The Effect of EDTA and Citric Acid on Smear Layer Removal of Mesial Canals of First Mandibular Molars, A Scanning Electron Microscopic Study  [cached]
A Khademi,M Feizianfard
Journal of Research in Medical Sciences , 2004,
Abstract: Background: The purpose of this in vitro study was to determine the effect of EDTA and citric acid on smear layer removal in different regions of root canals. Methods: In this study, mesial roots of 48 freshly extracted human mature mandibular first molar teeth with curved mesial roots of about 15-45 degrees and lengths of 20-23 mm were used. Instrumentation was done using the crown down technique by hand and rotary filing. Irrigant used during instrumentation was NaOCl. The teeth were divided in three groups. The mesial canals of teeth were irrigated by 17% EDTA in group I, 7% citric acid in group II and 5.25% NaOCl in group III as the control group. Then, the mesial roots were split in to two parts and studied under scanning electron microscopy. Results: The degree of cleanliness by 17% EDTA and 7% citric acid were 96.55% and 95% respectively. Although both solutions seem to be appropriate, their difference was statistically significant (P<0.05) and EDTA proved better than citric acid especially in middle and apical thirds of canals. The smear layer removal in apical area was less than that in other areas and was maximum in the middle third. However, the removal of smear layer in apical area was acceptable in both groups. Conclusion: It seems that use of both 17% EDTA and 7% citric acid offer desired results and they can remove smear layer from narrow and curved canals especially from apical region. Keywords: EDTA, citric acid, smear layer, irrigation
DIAPHYSIAL NUTRIENT FORAMINA OF RADIUS
IRFAN AHMAD MUGHAL
The Professional Medical Journal , 2003,
Abstract: The topography and direction of nutrient foramina on the long bones are assumed to be constant. In humanbeings this is not invariably so. OBJECTIVES: Present study was conducted to observe the nutrientforamina in radii of Pakistani (Punjabi) people and comparing with that of the Indians. MATERIAL &METHODS: Two hundred well preserved radii bones from each sides were examined for the number, theposition, the direction and the incidence of asymmetry of the nutrient foramina. All the surfaces of bonewere examined in a regular order. To observe the position of foramen, the bone was divided into upper 1/3,junction of upper and middle 1/3, middle 1/3 and lower 1/3. RESULTS & OBSERVATIONS: Rightradius: Of the 192 foramina, 64 (33.33%) were in the upper third, 32 (16.67%) in the middle third and 96(50%) at the junction of upper third and middle third of the bone. Of the 192 foramina, 58 (30.21%) wereon the anterior surface and 13 (6.77%) on the posterior surface. 85 (44.27%) were present on the anteriorborder and 36 (18.75%) on the inter-osseous border. Left radius: Of the 177 foramina, 50 (28.25%) werein the upper third, 37 (20.90%) in the middle third and 90 (50.85%) at the junction of upper third and middlethird of the bone. Of the 177 foramina, 84 (47.46%) were on the anterior surface and 23 (12.99%) on theposterior surface. 30 (16.95%) were present on the anterior border and 40 (22.60%) on the inter-osseousborder. CONCLUSION: The arrangement of the diaphysial foramina in the radius usually follows a definitepattern. The foramina are invariably above or at the junction of the upper third with the middle third andmost frequently occur on the anterior surface nearer either the anterior or the inter-osseous border. Thepresence of the nutrient foramina at different levels could be due to differential growth and the length of thebones in different ethnic groups in Pakistani people as compared to the Indians.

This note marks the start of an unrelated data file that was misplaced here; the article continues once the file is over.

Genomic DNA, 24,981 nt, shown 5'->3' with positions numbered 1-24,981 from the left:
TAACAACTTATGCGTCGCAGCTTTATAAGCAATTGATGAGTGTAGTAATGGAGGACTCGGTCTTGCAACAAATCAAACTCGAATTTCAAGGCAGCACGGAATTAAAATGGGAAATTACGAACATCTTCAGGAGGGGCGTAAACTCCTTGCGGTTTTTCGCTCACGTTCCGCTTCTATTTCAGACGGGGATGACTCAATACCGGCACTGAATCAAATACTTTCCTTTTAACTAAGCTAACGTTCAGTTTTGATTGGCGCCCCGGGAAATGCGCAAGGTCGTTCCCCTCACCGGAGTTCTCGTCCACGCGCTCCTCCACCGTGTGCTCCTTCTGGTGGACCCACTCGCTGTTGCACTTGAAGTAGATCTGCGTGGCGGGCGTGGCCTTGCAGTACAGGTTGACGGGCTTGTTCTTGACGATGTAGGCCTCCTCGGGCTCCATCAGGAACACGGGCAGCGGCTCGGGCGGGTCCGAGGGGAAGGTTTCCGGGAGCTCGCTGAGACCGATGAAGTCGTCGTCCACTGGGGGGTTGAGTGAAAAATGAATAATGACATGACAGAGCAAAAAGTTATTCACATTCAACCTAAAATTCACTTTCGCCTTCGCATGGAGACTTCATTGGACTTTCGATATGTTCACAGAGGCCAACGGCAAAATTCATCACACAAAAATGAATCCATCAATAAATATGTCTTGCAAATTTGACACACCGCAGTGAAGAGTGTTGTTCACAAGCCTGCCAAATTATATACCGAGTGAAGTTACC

Evaluación in vitro de la preparación de conductos mesiales de molares con instrumentos manuales Ni-Ti y Protaper Universal rotatorio In vitro evaluation of mesial molars canals preparation with manual Ni-Ti instruments and rotatory Protaper Universal  [cached]
D. Aracena Rojas,E. Borie,R. Fuentes,F. Boldt
Avances en Odontoestomatología , 2013,
Abstract: Con la finalidad de disminuir los errores durante la preparación de los conductos radiculares, se han introducido diversas modificaciones en los sistemas de instrumentación mecanizados de níquel-titanio. Se realizó un estudio in vitro para comparar el grado de transporte que se presenta a nivel de la unión del tercio apical con el tercio medio de conductos radiculares con el sistema rotatorio Protaper Universal y el sistema manual de níquel-titanio, con la técnica de fuerzas balanceadas. Se trabajó con 52 conductos mesiales de 26 molares maxilares y mandibulares, las cuales fueron divididas en dos grupos. El primer grupo de conductos (n = 28) fueron instrumentados con Protaper Universal rotatorio y el segundo grupo de conductos (n = 24) fueron instrumentados con técnica manual de fuerzas balanceadas. Las raíces mesiales de los molares fueron sumergidas en una matriz de acrílico, la cual permitió manipular las preparaciones, realizar cortes transversales y comparar los conductos radiculares antes y después de la instrumentación, para establecer las diferencias que se apreciaron en cuanto al transporte apical. Las imágenes obtenidas fueron fotografiadas con un microscopio estereoscópico y analizadas mediante el programa Autodesk AutoCAD 2007. Finalmente, los datos obtenidos fueron tabulados y analizados con el programa Stata 9.0 v. En el presente trabajo Protaper provocó menos transporte apical comparado con la técnica manual de fuerzas balanceadas. In order to reduce errors during root canal preparation, there have been several changes in instrumentation with rotatory systems of nickel-titanium. This is an in vitro study and the aim was to compare the degree of transportation that occurs at the union between the apical third and half third of root canals with the rotaroty Protaper Universal and nickel titanium manual system with balanced force technique. We worked with 52 mesial canals of 26 first and second maxillary and mandibular molars, which were divided into two groups. The first group (n = 28) was instrumented with rotary Protaper Universal and the second group (n = 24) was instrumented with manual technique with balanced force. The mesial roots of molars were immersed in a matrix of acrylic, which allowed manipulating the preparations with transversal cuts and comparing the wear of the root canals before and after the instrument to set the differences were observed in the apical transport. The images obtained were photographed with a stereoscopic microscope and analyzed with the Autodesk AutoCAD 2007. Finally, the data were tabulated and analy